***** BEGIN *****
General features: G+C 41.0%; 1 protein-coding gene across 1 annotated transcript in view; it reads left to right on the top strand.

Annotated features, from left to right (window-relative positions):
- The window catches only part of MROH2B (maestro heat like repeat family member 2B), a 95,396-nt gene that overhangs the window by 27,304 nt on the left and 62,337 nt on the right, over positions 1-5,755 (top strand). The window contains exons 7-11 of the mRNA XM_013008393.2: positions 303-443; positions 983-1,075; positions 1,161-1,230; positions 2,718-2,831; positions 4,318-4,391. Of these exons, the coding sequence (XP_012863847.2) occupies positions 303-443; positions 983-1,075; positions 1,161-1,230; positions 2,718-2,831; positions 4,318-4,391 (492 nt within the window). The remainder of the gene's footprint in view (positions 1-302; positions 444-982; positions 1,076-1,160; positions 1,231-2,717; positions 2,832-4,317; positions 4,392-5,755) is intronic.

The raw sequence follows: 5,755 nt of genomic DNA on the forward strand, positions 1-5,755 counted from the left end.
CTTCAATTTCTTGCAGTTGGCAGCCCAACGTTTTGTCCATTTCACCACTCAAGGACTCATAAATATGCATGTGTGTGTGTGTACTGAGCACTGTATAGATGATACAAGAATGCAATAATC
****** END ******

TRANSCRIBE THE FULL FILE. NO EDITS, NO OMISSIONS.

General features: G+C 41.0%; 1 protein-coding gene across 1 annotated transcript in view; it reads left to right on the top strand.

Annotated features, from left to right (window-relative positions):
- The window catches only part of MROH2B (maestro heat like repeat family member 2B), a 95,396-nt gene that overhangs the window by 27,304 nt on the left and 62,337 nt on the right, over positions 1-5,755 (top strand). The window contains exons 7-11 of the mRNA XM_013008393.2: positions 303-443; positions 983-1,075; positions 1,161-1,230; positions 2,718-2,831; positions 4,318-4,391. Of these exons, the coding sequence (XP_012863847.2) occupies positions 303-443; positions 983-1,075; positions 1,161-1,230; positions 2,718-2,831; positions 4,318-4,391 (492 nt within the window). The remainder of the gene's footprint in view (positions 1-302; positions 444-982; positions 1,076-1,160; positions 1,231-2,717; positions 2,832-4,317; positions 4,392-5,755) is intronic.

The raw sequence follows: 5,755 nt of genomic DNA on the forward strand, positions 1-5,755 counted from the left end.
CTTCAATTTCTTGCAGTTGGCAGCCCAACGTTTTGTCCATTTCACCACTCAAGGACTCATAAATATGCATGTGTGTGTGTGTACTGAGCACTGTATAGATGATACAAGAATGCAATAATC